The Value of Vulnerability: An excerpt from Unleashed
This story, as told by Dr. Julian Kim in our book, Unleashed: Harnessing the Power of Liminal Space, shows the value of vulnerability, and that in order to harness the power of liminal space: ask for help, lean on others and be open to things outside of what you thought your path would be.
Dr. Julian Kim, a surgical oncologist, was at the top of his game. When Rick met him, he was participating in a physician leadership engagement with telos at University Hospitals in Cleveland, a cohort-driven experience with twenty-five of his colleagues. telos runs a number of these leadership engagements, helping highly competent technicians, whether they be in law, finance, technology, healthcare, or other domains, increase their effectiveness as leaders. That’s what Dr. Kim was there to do. He had earned an international reputation for his skill as a physician and had taken on significant leadership responsibilities, helping to build University Hospitals’ new Seidman Cancer Center, the only freestanding cancer hospital in the region, a 375,000-square-foot, state-of-the-art space centralizing all the hospital’s cancer services under one roof. And then he had a stroke.
I was in the middle of surgery when the resident next to me noticed something. “You’re dragging your foot a little,” he said. “Do you think you could be having a stroke?” When I looked down, I noticed that he was right—my foot was tilted at a strange angle, kind of sideways. I was rushed to the neuro-intensive-care unit. I had had undiagnosed high blood pressure, which set off an intracranial bleed.
Afterward, I was in bed for a while. I couldn’t move my left side, and I was entirely dependent on nurses to turn me, to get me up to go to the bathroom. Then, for eight weeks, I was in a wheelchair. I went through inpatient and outpatient therapy to start walking again. When you’re a patient, a lot of people come and wish you well. They spend time by your bedside. But eventually, everyone leaves your room, and you’re left there, staring at the ceiling, wondering what’s going to happen to your life. That was something I had never really experienced before. There had been times personally and professionally when I had dealt with challenges, of course, when I had to pause, take inventory, and make decisions, but this was the first time I’d ever really felt helpless, plagued by fear and doubt.
From a professional standpoint, I had reached the pinnacle of my career. I had far exceeded the expectations I had set for myself professionally. I had built a beautiful freestanding cancer hospital in Cleveland, where I served as chief medical officer. I had assembled a group of cancer surgeons who were some of the highest performers in our department. Everything was clicking, and in an instant, it was all in jeopardy.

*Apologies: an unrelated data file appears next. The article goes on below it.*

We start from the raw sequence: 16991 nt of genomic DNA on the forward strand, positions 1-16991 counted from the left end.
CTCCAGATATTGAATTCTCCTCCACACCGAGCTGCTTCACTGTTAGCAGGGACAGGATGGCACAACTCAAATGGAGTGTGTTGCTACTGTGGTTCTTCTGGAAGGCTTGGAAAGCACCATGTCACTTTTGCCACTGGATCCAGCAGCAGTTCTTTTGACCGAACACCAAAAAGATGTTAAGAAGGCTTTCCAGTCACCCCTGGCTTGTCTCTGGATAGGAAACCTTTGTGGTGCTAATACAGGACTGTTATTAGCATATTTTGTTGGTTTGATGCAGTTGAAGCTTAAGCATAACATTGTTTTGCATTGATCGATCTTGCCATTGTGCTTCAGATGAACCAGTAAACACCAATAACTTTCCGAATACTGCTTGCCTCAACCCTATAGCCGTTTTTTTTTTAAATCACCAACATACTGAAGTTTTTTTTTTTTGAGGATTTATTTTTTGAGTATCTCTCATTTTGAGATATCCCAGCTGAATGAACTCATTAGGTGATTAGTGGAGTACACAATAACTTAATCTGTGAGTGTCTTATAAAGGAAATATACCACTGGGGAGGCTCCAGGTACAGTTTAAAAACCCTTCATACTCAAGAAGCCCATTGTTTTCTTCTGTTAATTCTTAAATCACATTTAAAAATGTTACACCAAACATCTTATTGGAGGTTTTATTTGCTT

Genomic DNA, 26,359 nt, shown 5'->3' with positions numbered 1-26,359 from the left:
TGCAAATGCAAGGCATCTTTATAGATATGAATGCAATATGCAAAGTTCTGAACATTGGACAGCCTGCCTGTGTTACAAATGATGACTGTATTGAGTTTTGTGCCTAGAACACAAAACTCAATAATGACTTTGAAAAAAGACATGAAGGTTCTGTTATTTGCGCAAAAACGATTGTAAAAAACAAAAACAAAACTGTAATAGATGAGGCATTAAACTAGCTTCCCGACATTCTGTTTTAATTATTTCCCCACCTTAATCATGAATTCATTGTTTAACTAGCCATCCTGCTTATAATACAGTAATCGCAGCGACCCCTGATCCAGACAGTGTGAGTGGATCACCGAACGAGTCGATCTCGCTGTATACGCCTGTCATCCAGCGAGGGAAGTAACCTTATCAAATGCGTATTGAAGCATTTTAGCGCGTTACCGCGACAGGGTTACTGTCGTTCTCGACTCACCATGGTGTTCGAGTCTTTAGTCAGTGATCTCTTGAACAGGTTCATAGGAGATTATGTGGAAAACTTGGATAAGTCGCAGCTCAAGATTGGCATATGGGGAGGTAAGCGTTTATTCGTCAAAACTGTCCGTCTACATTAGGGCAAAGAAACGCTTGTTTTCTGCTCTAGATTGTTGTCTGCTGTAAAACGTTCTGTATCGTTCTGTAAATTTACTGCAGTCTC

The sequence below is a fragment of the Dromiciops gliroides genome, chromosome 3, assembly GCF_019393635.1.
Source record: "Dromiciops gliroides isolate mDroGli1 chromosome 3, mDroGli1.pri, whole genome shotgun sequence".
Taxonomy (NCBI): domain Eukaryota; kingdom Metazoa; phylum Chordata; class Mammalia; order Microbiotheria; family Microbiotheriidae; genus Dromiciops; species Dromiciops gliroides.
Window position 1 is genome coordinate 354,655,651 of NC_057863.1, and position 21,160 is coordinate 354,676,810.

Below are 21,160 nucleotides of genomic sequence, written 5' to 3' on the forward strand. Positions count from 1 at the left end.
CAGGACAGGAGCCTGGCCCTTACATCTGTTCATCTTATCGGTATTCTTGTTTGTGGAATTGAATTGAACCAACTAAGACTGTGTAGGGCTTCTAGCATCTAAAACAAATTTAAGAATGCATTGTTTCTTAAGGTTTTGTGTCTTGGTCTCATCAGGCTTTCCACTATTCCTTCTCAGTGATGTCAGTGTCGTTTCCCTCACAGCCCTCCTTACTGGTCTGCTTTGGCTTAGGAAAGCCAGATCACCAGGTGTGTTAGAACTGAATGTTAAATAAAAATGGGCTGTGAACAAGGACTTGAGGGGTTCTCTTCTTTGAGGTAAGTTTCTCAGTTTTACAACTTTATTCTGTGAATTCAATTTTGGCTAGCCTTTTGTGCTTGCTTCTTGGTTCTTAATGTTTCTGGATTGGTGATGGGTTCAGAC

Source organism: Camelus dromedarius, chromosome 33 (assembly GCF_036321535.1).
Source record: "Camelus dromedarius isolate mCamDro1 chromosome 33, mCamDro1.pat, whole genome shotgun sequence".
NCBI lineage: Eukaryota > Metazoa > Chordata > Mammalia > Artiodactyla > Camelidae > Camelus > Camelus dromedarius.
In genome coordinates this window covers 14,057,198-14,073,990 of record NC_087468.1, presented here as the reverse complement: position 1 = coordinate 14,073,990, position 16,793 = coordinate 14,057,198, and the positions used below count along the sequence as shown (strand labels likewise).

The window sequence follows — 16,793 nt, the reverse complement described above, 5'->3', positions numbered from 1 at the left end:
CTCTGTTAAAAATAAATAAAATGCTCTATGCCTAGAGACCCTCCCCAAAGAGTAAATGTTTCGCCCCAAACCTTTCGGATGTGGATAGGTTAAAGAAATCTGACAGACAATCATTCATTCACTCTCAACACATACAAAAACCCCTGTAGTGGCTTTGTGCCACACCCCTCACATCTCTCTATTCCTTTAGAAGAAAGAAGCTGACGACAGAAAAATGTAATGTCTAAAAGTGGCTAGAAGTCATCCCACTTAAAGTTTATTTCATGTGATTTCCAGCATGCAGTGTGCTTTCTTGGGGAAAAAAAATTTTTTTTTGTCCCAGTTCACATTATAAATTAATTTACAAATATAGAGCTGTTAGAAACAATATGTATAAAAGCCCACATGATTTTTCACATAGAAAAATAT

Initially, my thoughts were about my family. Would they be okay? Then, I thought about how I would fare. I knew I wasn’t going to be able to go back to surgery right away because I couldn’t do much with my left side. But I was doing well cognitively, and I felt like I still had a lot to offer. I was staring down my current situation—just learning to walk—but my professional future also hung in the balance.
While I was out, I’d gotten a new supervisor. The first day I came back, my new boss told me, “You can’t lead your surgical group if you can’t operate.” It was a punch to the gut. I had wanted them to tell me that they’d work to rehabilitate me and get me back in the operating room. Of course, I understood the business side of medicine, too, though that didn’t make it any easier.
Instead of making the offer I had been hoping for, the hospital agreed to take me back as chief medical officer of the cancer hospital, an administrator. At the time, I was fifty-six, going on fifty-seven. I could have taken disability and retired. It certainly would have been justified. But the feeling that I still had more to give lingered. So, I decided to go back to work as chief medical officer and gave up the opportunity to stay on disability.
Even though I was happy in my role leading the cancer hospital, the fact that I wasn’t doing surgery—which had been a big part of my life and my role there—made me feel as if I didn’t have a long-term future with the organization. It certainly was no fault of the hospital’s. The leadership team saw value in me; it was just a different value than the one I used to provide.
Things began to feel awkward. I’d go to work, do my job. But there were long periods of time when I would have been seeing patients—something I was not allowed to do until I recovered—or operating. They became hours that didn’t quite have purpose. During that time, I had a lot of conversations with my wife. Our daughter was in Cleveland,and she had just had a baby. We were going to have to decide whether we’d stay there—with me in my limited role—and continue on with our family life or whether we would open ourselves up to new opportunities, other situations elsewhere that might be a better fit for me.